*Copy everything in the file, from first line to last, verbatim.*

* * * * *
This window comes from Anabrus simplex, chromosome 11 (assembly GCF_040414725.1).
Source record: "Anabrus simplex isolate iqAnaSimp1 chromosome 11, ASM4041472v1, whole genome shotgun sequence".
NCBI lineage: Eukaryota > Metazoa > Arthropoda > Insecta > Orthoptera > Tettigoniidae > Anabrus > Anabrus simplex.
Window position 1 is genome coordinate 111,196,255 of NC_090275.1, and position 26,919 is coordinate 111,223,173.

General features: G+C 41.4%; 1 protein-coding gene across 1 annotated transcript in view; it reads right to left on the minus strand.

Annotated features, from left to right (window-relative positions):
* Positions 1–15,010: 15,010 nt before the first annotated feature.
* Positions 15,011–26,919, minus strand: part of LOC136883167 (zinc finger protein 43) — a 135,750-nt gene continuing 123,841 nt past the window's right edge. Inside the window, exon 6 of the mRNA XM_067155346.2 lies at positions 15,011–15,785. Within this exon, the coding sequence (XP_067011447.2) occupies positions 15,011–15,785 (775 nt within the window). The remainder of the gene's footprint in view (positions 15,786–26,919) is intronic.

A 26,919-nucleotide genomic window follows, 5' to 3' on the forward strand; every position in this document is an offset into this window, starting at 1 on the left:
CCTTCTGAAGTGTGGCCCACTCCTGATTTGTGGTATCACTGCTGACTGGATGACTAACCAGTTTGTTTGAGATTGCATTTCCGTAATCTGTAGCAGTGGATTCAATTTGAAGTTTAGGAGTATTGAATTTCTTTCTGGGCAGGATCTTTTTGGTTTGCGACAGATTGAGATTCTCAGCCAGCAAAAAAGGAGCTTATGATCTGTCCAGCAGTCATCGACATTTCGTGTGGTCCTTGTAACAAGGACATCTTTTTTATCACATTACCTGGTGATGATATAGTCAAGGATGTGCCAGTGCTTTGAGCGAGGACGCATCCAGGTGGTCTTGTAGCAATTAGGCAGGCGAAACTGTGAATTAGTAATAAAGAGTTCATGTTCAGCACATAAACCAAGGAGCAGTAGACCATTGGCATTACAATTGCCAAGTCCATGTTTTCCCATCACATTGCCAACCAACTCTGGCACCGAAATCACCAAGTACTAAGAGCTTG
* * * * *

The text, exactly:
This window comes from Anabrus simplex, chromosome 11 (assembly GCF_040414725.1).
Source record: "Anabrus simplex isolate iqAnaSimp1 chromosome 11, ASM4041472v1, whole genome shotgun sequence".
NCBI lineage: Eukaryota > Metazoa > Arthropoda > Insecta > Orthoptera > Tettigoniidae > Anabrus > Anabrus simplex.
Window position 1 is genome coordinate 111,196,255 of NC_090275.1, and position 26,919 is coordinate 111,223,173.

General features: G+C 41.4%; 1 protein-coding gene across 1 annotated transcript in view; it reads right to left on the minus strand.

Annotated features, from left to right (window-relative positions):
* Positions 1–15,010: 15,010 nt before the first annotated feature.
* Positions 15,011–26,919, minus strand: part of LOC136883167 (zinc finger protein 43) — a 135,750-nt gene continuing 123,841 nt past the window's right edge. Inside the window, exon 6 of the mRNA XM_067155346.2 lies at positions 15,011–15,785. Within this exon, the coding sequence (XP_067011447.2) occupies positions 15,011–15,785 (775 nt within the window). The remainder of the gene's footprint in view (positions 15,786–26,919) is intronic.

A 26,919-nucleotide genomic window follows, 5' to 3' on the forward strand; every position in this document is an offset into this window, starting at 1 on the left:
CCTTCTGAAGTGTGGCCCACTCCTGATTTGTGGTATCACTGCTGACTGGATGACTAACCAGTTTGTTTGAGATTGCATTTCCGTAATCTGTAGCAGTGGATTCAATTTGAAGTTTAGGAGTATTGAATTTCTTTCTGGGCAGGATCTTTTTGGTTTGCGACAGATTGAGATTCTCAGCCAGCAAAAAAGGAGCTTATGATCTGTCCAGCAGTCATCGACATTTCGTGTGGTCCTTGTAACAAGGACATCTTTTTTATCACATTACCTGGTGATGATATAGTCAAGGATGTGCCAGTGCTTTGAGCGAGGACGCATCCAGGTGGTCTTGTAGCAATTAGGCAGGCGAAACTGTGAATTAGTAATAAAGAGTTCATGTTCAGCACATAAACCAAGGAGCAGTAGACCATTGGCATTACAATTGCCAAGTCCATGTTTTCCCATCACATTGCCAACCAACTCTGGCACCGAAATCACCAAGTACTAAGAGCTTG